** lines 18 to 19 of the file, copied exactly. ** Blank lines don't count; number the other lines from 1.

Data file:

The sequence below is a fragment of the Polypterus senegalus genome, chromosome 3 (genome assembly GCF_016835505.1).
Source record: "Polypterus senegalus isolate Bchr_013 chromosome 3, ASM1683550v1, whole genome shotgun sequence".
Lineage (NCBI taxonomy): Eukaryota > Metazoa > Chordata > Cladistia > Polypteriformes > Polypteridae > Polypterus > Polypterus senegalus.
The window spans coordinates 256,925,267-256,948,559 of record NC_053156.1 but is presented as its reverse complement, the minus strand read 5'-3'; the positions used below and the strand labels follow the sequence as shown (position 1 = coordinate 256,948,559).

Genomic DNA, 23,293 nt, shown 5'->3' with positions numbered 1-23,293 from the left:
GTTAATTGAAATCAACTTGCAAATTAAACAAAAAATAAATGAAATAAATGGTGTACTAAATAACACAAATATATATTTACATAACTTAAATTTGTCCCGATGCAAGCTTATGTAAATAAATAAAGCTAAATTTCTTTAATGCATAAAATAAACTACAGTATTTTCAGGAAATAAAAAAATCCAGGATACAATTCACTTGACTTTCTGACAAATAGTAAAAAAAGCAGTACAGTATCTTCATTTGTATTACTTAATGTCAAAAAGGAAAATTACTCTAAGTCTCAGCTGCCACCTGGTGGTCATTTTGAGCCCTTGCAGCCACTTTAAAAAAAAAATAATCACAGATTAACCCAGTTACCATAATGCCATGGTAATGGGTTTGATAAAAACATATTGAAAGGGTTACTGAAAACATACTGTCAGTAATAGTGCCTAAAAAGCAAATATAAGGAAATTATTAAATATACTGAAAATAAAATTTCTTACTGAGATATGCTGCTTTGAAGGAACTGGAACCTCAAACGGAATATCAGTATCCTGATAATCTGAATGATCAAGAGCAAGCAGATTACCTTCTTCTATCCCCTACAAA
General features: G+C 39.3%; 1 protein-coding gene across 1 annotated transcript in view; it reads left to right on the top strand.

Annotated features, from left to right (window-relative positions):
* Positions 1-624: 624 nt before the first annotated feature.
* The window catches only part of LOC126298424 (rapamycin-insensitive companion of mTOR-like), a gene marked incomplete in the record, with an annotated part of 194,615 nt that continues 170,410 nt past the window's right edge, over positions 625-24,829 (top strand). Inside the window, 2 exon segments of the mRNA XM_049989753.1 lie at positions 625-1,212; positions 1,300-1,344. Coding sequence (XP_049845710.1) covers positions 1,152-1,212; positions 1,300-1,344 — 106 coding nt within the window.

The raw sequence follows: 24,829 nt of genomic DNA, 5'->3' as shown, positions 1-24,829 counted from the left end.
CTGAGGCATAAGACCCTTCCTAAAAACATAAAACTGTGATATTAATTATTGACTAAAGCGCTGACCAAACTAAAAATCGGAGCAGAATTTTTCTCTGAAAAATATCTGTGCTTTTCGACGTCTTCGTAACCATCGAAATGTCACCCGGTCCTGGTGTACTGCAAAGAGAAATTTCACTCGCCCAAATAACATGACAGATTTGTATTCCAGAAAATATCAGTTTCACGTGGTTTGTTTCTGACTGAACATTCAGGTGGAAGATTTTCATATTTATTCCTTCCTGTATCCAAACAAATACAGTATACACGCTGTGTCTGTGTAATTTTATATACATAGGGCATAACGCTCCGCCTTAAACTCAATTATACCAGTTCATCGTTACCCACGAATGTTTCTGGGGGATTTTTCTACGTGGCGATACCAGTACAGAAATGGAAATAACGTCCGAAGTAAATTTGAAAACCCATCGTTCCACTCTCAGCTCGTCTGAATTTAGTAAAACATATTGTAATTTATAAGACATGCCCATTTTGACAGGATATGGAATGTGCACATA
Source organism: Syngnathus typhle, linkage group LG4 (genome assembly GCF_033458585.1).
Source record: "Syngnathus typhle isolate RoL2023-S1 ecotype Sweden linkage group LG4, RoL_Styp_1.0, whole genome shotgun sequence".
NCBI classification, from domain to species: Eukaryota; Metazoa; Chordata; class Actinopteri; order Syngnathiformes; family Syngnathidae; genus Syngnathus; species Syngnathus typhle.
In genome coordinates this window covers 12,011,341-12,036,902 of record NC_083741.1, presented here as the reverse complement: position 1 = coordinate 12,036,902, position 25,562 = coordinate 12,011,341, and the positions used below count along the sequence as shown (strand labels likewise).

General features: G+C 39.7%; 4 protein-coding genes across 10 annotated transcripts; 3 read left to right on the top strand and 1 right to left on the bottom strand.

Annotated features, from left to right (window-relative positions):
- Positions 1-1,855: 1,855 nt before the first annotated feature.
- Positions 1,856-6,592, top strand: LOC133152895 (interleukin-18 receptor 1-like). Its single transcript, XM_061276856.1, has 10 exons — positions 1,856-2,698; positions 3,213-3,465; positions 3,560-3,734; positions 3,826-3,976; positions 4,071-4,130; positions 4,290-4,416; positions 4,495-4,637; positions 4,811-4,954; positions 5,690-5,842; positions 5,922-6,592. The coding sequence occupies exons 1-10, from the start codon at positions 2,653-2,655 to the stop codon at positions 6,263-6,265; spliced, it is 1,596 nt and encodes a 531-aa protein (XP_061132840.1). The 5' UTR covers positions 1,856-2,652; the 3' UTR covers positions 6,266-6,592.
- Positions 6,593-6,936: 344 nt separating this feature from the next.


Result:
Annotated features, from left to right (window-relative positions):
- Positions 1-1,855: 1,855 nt before the first annotated feature.